Each application utilizing the sensor registry can add one or more application labels, or “tags”, to sensors or groups of sensors. A sensor may be associated with multiple application labels. An application label can be a shared label available for use by at least two applications. Shared labels are stored in the registry database. Alternatively, an application label can be a private label used only by a single application. Application labels enable easy access to sensor data from multiple sensors. For instance, an application might issue a single request using a label “temp” to retrieve all temperature sensor data or use a request “zone10” to obtain data from all sensors in a 10 mile radius.

Another sensor registry feature is the ability to monitor a sensor status (or “dynamic heartbeat”). Sensor status information can indicate problems due to changes in network topology, the presence of wireless interference, loss of connectivity and the like. Sensor status is determined from direct messaging or inferred by “sniffing” sensor messages that pass through the aggregation node communicating with the sensor registry. When a sensor is present online, data from the aggregation node and timestamps for the data are used to monitor the average and maximum latencies for communicating with each sensor. Examples of sensor status information are “online, 250 ms average latency, 800 ms maximum latency”, “offline, last data received 2 Jan. 2005, 15:43:55 am”, “sleep” and “unreachable, <cause>” where <cause> is a specific description for the inability to communicate with the sensor.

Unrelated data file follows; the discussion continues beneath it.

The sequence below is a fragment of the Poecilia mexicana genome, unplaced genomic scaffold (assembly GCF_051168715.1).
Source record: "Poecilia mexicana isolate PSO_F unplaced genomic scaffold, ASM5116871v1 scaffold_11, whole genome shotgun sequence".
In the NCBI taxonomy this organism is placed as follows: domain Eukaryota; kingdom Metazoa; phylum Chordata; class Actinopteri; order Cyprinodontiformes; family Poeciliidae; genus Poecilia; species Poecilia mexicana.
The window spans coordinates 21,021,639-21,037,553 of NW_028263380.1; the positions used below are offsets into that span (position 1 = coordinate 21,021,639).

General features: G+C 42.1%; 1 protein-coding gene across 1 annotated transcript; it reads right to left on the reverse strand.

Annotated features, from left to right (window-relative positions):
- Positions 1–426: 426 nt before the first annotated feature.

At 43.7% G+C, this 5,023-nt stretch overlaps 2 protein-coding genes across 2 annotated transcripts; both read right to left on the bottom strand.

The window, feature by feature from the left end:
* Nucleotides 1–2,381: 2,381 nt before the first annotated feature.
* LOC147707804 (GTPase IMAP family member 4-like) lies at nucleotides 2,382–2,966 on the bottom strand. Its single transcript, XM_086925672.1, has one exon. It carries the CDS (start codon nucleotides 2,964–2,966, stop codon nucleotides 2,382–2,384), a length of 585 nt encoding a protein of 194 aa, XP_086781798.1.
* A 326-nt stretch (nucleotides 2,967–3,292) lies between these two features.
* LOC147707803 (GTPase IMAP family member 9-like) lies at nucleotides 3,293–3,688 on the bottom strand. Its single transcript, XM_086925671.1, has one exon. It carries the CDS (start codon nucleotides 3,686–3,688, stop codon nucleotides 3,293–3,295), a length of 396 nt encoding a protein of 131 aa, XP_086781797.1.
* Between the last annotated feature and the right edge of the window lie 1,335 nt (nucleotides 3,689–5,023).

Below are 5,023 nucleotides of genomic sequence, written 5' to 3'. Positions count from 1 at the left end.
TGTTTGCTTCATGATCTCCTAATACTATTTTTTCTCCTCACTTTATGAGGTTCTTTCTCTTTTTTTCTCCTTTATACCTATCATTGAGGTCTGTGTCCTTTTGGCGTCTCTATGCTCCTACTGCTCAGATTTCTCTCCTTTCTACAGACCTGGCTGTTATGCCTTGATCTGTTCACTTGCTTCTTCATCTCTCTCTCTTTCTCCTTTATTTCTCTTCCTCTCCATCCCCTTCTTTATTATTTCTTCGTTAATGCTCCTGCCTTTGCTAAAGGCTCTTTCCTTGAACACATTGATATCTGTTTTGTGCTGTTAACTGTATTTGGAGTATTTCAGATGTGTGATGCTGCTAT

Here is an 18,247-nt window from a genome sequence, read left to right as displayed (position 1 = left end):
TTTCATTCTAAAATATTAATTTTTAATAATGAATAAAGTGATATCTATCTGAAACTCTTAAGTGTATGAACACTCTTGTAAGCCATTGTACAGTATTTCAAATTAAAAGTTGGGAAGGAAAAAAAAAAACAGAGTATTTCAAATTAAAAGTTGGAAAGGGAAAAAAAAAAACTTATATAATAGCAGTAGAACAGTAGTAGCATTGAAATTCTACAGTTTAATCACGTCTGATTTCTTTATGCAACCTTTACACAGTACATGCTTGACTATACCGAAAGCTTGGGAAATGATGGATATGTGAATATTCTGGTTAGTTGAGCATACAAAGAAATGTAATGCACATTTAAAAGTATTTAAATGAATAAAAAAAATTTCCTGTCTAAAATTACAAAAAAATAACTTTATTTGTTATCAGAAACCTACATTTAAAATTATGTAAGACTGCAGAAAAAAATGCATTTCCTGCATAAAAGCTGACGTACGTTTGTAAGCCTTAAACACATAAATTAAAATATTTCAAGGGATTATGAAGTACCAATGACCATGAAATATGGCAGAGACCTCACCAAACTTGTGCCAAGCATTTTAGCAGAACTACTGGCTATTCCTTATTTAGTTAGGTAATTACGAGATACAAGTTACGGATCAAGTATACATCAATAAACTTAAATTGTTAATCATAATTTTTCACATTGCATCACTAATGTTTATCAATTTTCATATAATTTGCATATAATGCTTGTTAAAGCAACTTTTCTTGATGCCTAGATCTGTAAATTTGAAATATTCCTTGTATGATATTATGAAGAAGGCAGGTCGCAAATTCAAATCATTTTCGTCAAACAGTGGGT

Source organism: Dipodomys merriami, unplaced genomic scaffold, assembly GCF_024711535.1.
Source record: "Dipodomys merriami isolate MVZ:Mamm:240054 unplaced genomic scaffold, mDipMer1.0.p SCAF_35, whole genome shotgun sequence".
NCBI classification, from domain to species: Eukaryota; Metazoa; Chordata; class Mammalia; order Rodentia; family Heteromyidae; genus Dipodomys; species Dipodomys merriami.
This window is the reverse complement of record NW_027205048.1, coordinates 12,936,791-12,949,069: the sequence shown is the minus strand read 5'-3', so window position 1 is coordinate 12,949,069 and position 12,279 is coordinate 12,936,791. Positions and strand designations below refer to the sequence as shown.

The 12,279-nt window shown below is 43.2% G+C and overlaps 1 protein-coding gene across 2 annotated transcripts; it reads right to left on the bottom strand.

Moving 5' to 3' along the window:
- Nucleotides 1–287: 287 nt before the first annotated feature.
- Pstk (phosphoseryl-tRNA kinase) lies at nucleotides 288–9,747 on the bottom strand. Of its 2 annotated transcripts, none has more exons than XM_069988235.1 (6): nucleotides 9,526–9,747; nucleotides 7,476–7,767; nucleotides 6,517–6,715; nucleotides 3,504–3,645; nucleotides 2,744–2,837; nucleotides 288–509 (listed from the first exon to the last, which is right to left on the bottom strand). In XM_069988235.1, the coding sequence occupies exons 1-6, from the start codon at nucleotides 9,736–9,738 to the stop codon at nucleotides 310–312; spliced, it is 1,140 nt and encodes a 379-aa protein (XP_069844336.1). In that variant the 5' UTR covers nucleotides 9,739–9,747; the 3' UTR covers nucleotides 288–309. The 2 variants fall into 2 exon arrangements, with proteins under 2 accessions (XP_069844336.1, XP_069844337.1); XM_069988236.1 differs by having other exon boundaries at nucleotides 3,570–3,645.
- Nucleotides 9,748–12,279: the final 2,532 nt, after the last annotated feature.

FIG. 4 is a flowchart depicting an embodiment of a method 200 for querying sensors in a sensor network in accordance with the invention. A query for sensor data is received (step 210) from an application. The query includes an application label having a context for the application. In one embodiment, the context is shared with one or more other applications on the network. A network address is determined (step 220) for each sensor associated with the application label. Sensor data are provided through communication links established (step 230) with each of the sensors associated with the application label.